It took more wrangling with lawmakers than expected, but the state's chief election official now has access to $6.6 million in federal funds to implement his plan for warding off hackers and potential cyberattacks.
"We were the very last state to get that money," said Minnesota Secretary of State Steve Simon.
Minnesota received its share of the federal election security money from the Help America Vote Act over a year ago. But political maneuvering at the State Capitol delayed the authorization Simon needed to put the money to use. He didn't get it until last month's special session.
"It still puts us behind other states," Simon said. "Every other state not only had it but had it some time ago in time for the last election. So, we are behind, but we can now use that money."
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Simon said most of the money will go toward short-term projects that can be done ahead of the presidential primary next March. The rest will go toward a four-year project to modernize the state's voter registration system. With the help of cybersecurity experts, local election officials and legislators, Simon put together a detailed plan months ago for spending the money.
"The federal government is exercising oversight over this money to make sure it's being spent on what Congress and the president wanted it spent on," he said. "But those are broad categories. As to the details, they're leaving states in charge of those details."
Deputy Secretary of State Jake Spano is preparing for some of the projects, which include upgrading anti-virus software, installing software to more closely monitor database activity and requiring multifactor authentication for all users. Spano said they are also working to protect election data by segmenting the larger office computer network to limit user access.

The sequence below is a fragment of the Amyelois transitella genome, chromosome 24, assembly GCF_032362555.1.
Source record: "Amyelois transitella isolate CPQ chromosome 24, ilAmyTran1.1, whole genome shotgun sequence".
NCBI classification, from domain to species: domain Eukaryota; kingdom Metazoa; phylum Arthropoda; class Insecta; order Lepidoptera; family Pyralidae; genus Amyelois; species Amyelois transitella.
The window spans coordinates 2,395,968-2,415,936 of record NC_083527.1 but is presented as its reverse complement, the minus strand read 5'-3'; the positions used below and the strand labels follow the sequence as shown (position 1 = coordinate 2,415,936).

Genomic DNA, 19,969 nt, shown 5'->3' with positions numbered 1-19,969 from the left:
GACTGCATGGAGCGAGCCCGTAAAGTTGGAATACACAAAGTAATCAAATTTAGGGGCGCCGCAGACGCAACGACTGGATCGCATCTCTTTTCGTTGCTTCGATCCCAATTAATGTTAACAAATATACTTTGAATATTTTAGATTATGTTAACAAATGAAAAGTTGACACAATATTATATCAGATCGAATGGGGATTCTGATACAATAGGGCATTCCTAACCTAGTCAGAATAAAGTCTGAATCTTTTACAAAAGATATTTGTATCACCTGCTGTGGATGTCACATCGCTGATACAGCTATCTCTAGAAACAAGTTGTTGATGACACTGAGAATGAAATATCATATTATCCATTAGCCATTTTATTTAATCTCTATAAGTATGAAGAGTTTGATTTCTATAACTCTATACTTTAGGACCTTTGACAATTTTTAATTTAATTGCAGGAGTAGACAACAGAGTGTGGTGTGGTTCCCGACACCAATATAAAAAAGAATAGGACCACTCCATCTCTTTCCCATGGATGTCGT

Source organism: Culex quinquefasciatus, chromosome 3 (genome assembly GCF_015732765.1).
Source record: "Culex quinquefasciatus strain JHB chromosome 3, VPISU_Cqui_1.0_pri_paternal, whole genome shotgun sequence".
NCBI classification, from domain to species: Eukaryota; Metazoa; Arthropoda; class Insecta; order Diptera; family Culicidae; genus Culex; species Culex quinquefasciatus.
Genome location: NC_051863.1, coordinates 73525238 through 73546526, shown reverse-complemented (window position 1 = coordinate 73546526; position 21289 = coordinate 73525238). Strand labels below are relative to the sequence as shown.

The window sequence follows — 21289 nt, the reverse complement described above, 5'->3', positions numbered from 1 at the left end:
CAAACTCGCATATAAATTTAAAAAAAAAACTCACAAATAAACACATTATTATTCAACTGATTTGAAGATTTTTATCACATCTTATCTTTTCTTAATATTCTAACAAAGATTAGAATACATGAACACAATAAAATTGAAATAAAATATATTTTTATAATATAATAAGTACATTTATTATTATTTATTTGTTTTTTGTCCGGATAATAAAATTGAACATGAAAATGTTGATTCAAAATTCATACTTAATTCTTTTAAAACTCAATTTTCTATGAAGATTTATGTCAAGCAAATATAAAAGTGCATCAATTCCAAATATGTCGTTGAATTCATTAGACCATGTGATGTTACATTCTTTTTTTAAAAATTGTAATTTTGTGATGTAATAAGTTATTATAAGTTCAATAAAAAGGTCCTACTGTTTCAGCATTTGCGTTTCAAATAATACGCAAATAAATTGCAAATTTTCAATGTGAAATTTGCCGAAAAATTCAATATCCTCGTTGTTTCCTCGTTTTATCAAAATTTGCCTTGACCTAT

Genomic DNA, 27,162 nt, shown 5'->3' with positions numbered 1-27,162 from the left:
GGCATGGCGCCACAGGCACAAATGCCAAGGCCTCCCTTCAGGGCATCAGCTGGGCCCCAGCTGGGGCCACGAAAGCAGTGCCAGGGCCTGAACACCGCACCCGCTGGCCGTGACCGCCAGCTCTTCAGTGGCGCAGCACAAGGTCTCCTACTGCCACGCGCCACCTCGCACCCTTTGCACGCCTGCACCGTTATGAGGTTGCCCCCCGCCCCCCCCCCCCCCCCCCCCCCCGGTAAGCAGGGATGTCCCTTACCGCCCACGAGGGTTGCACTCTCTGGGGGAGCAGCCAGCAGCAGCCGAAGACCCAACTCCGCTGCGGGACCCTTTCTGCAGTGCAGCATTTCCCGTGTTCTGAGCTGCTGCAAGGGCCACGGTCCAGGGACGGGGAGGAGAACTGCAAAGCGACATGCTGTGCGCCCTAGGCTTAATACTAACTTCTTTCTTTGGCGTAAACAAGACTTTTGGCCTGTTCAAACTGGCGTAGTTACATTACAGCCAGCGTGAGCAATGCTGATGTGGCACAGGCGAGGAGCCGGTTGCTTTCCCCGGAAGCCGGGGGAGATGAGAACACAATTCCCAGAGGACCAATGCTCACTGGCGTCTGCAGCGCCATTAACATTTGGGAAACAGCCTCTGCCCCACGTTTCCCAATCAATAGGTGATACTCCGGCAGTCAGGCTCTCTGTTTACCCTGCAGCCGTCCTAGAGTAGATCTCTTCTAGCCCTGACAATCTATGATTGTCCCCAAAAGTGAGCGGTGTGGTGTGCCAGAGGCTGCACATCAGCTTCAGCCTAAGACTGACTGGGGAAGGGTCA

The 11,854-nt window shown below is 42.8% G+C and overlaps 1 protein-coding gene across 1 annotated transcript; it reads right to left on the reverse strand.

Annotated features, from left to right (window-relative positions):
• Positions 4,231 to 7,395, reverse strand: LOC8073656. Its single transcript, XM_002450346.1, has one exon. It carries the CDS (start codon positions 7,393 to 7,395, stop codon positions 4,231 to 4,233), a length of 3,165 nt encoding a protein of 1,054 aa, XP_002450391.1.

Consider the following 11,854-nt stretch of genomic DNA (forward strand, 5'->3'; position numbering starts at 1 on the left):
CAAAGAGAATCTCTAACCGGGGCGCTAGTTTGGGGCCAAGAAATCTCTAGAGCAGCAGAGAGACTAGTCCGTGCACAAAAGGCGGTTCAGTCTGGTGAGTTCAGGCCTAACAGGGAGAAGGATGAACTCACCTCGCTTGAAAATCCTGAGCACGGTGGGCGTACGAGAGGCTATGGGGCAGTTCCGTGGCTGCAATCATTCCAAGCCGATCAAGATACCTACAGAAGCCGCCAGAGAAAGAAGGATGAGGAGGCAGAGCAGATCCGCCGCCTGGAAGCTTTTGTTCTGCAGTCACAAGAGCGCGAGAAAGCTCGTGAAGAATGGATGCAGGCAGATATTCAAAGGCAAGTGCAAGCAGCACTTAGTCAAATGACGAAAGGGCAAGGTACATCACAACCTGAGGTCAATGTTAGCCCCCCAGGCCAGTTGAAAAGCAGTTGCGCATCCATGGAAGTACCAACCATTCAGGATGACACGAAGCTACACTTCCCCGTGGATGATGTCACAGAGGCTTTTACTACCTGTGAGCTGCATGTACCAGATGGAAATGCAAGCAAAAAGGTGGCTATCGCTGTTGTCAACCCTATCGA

"Our team is sort of going through this process of trying to make sure that all of the staff in our office have access to the things that they need, but no more access to things that they don't need," Spano said. "So that if someone was to compromise their credentials and enter the system they wouldn't be able to navigate around in the system."
Another detail in Minnesota's plan is the hiring of a "cyber navigator." That person will be based in the secretary of state's office and help counties and cities with election-related cybersecurity.
"The idea of a cyber navigator is very ... attractive to us," said Deborah Erickson, administrative services director for Crow Wing County, Minn., and chair of the elections committee of the Minnesota Association of County Officers. She also worked with Simon and others on the plan for using the federal election security money.
Erickson said the cyber navigator will be an important resource for all counties.
"We're all different. We have 87 different counties, and if you asked them what their needs were, for particularly around the realm of cybersecurity, you're going to get 87 different answers," she said.
Election security is not a theoretical exercise. Minnesota was among 21 states targeted by Russian hackers in 2016, according to federal intelligence officials. No damage was done here then, but Secretary Simon expects more attempts in 2020. He says that's why protections are needed as soon as possible.
"The plan is good, and the fundamentals of our system are good as well. We think we will have a secure election, but there is never any guarantee of any outcome," he said.
The National Governors Association recently selected Minnesota and five other states to participate in its policy academy on election cybersecurity, which will dig into the issue further over the coming months.
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